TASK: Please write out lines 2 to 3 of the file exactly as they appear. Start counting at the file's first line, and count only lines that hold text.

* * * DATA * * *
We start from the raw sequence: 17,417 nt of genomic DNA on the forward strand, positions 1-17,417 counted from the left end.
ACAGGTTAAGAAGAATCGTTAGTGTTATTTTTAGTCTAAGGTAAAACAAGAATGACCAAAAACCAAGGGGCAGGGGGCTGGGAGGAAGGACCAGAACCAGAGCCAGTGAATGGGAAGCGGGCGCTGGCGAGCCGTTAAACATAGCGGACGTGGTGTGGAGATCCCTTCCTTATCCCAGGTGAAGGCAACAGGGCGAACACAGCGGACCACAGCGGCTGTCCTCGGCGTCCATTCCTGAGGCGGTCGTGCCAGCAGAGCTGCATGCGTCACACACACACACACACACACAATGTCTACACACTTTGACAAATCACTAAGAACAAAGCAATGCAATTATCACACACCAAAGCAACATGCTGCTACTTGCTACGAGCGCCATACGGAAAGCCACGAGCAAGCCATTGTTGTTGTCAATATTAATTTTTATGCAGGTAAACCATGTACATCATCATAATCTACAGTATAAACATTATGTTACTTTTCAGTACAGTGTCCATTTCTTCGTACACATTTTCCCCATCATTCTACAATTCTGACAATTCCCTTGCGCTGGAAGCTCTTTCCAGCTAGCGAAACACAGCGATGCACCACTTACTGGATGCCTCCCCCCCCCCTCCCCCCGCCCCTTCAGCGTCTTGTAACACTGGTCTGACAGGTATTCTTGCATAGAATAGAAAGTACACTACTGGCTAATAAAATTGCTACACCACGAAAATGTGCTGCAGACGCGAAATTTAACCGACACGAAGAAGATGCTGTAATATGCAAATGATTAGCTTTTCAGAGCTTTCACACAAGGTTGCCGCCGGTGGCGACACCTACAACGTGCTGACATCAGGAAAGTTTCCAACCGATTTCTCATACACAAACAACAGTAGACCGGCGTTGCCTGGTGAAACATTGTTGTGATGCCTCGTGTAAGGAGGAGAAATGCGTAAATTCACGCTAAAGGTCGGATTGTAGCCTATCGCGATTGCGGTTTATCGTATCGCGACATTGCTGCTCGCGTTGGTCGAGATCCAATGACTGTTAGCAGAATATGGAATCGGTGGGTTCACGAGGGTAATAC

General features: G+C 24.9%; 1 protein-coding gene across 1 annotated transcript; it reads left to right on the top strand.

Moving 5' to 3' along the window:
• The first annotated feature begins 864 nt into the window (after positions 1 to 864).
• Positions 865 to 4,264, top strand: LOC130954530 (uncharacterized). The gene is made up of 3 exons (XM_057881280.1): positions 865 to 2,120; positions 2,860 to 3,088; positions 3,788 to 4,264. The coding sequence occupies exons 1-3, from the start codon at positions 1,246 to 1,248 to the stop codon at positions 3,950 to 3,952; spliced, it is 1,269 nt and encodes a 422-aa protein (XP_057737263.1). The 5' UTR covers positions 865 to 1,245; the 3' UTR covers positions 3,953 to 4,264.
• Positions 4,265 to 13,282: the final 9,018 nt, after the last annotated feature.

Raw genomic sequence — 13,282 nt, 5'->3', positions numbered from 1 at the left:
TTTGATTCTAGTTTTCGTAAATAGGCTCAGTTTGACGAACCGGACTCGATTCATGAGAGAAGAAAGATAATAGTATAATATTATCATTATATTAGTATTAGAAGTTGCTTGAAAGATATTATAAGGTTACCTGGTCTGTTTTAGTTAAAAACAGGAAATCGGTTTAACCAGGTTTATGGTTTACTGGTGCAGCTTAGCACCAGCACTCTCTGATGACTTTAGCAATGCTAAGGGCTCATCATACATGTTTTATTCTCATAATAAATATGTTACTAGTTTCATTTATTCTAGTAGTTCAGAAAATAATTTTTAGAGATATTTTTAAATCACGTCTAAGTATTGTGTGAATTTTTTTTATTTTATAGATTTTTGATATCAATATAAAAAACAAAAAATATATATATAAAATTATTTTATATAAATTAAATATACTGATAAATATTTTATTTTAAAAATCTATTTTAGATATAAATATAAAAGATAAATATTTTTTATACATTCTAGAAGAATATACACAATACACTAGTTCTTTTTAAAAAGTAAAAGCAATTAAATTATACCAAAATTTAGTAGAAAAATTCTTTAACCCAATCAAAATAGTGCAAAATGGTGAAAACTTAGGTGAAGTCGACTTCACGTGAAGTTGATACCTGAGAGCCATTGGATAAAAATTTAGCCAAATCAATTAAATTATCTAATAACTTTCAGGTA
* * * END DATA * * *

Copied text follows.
ACAGGTTAAGAAGAATCGTTAGTGTTATTTTTAGTCTAAGGTAAAACAAGAATGACCAAAAACCAAGGGGCAGGGGGCTGGGAGGAAGGACCAGAACCAGAGCCAGTGAATGGGAAGCGGGCGCTGGCGAGCCGTTAAACATAGCGGACGTGGTGTGGAGATCCCTTCCTTATCCCAGGTGAAGGCAACAGGGCGAACACAGCGGACCACAGCGGCTGTCCTCGGCGTCCATTCCTGAGGCGGTCGTGCCAGCAGAGCTGCATGCGTCACACACACACACACACACACAATGTCTACACACTTTGACAAATCACTAAGAACAAAGCAATGCAATTATCACACACCAAAGCAACATGCTGCTACTTGCTACGAGCGCCATACGGAAAGCCACGAGCAAGCCATTGTTGTTGTCAATATTAATTTTTATGCAGGTAAACCATGTACATCATCATAATCTACAGTATAAACATTATGTTACTTTTCAGTACAGTGTCCATTTCTTCGTACACATTTTCCCCATCATTCTACAATTCTGACAATTCCCTTGCGCTGGAAGCTCTTTCCAGCTAGCGAAACACAGCGATGCACCACTTACTGGATGCCTCCCCCCCCCCTCCCCCCGCCCCTTCAGCGTCTTGTAACACTGGTCTGACAGGTATTCTTGCATAGAATAGAAAGTACACTACTGGCTAATAAAATTGCTACACCACGAAAATGTGCTGCAGACGCGAAATTTAACCGACACGAAGAAGATGCTGTAATATGCAAATGATTAGCTTTTCAGAGCTTTCACACAAGGTTGCCGCCGGTGGCGACACCTACAACGTGCTGACATCAGGAAAGTTTCCAACCGATTTCTCATACACAAACAACAGTAGACCGGCGTTGCCTGGTGAAACATTGTTGTGATGCCTCGTGTAAGGAGGAGAAATGCGTAAATTCACGCTAAAGGTCGGATTGTAGCCTATCGCGATTGCGGTTTATCGTATCGCGACATTGCTGCTCGCGTTGGTCGAGATCCAATGACTGTTAGCAGAATATGGAATCGGTGGGTTCACGAGGGTAATAC

General features: G+C 24.9%; 1 protein-coding gene across 1 annotated transcript; it reads left to right on the top strand.